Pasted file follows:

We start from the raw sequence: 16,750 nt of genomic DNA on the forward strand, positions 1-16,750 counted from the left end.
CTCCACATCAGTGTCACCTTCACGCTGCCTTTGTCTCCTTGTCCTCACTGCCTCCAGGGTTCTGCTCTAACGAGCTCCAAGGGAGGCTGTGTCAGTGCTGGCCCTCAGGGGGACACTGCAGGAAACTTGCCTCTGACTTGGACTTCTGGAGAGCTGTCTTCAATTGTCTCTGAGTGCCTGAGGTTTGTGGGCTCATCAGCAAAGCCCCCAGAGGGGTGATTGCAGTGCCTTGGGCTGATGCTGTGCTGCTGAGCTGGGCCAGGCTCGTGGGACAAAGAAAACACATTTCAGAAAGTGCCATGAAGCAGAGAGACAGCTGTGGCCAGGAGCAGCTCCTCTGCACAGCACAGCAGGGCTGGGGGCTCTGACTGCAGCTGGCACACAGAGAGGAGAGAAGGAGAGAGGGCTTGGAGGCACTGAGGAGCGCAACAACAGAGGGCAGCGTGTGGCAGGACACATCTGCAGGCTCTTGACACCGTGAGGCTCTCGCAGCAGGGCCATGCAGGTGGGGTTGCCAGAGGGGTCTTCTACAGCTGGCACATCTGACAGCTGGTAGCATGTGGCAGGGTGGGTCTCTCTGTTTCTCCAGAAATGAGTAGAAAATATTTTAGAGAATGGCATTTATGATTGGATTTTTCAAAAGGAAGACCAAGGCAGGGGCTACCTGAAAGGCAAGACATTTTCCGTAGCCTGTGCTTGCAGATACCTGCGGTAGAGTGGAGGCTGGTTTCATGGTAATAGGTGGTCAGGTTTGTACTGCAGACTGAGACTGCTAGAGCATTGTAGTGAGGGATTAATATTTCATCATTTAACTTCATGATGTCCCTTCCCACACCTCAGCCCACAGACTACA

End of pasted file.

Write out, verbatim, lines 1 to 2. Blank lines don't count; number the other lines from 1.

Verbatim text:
We start from the raw sequence: 16,750 nt of genomic DNA on the forward strand, positions 1-16,750 counted from the left end.
CTCCACATCAGTGTCACCTTCACGCTGCCTTTGTCTCCTTGTCCTCACTGCCTCCAGGGTTCTGCTCTAACGAGCTCCAAGGGAGGCTGTGTCAGTGCTGGCCCTCAGGGGGACACTGCAGGAAACTTGCCTCTGACTTGGACTTCTGGAGAGCTGTCTTCAATTGTCTCTGAGTGCCTGAGGTTTGTGGGCTCATCAGCAAAGCCCCCAGAGGGGTGATTGCAGTGCCTTGGGCTGATGCTGTGCTGCTGAGCTGGGCCAGGCTCGTGGGACAAAGAAAACACATTTCAGAAAGTGCCATGAAGCAGAGAGACAGCTGTGGCCAGGAGCAGCTCCTCTGCACAGCACAGCAGGGCTGGGGGCTCTGACTGCAGCTGGCACACAGAGAGGAGAGAAGGAGAGAGGGCTTGGAGGCACTGAGGAGCGCAACAACAGAGGGCAGCGTGTGGCAGGACACATCTGCAGGCTCTTGACACCGTGAGGCTCTCGCAGCAGGGCCATGCAGGTGGGGTTGCCAGAGGGGTCTTCTACAGCTGGCACATCTGACAGCTGGTAGCATGTGGCAGGGTGGGTCTCTCTGTTTCTCCAGAAATGAGTAGAAAATATTTTAGAGAATGGCATTTATGATTGGATTTTTCAAAAGGAAGACCAAGGCAGGGGCTACCTGAAAGGCAAGACATTTTCCGTAGCCTGTGCTTGCAGATACCTGCGGTAGAGTGGAGGCTGGTTTCATGGTAATAGGTGGTCAGGTTTGTACTGCAGACTGAGACTGCTAGAGCATTGTAGTGAGGGATTAATATTTCATCATTTAACTTCATGATGTCCCTTCCCACACCTCAGCCCACAGACTACA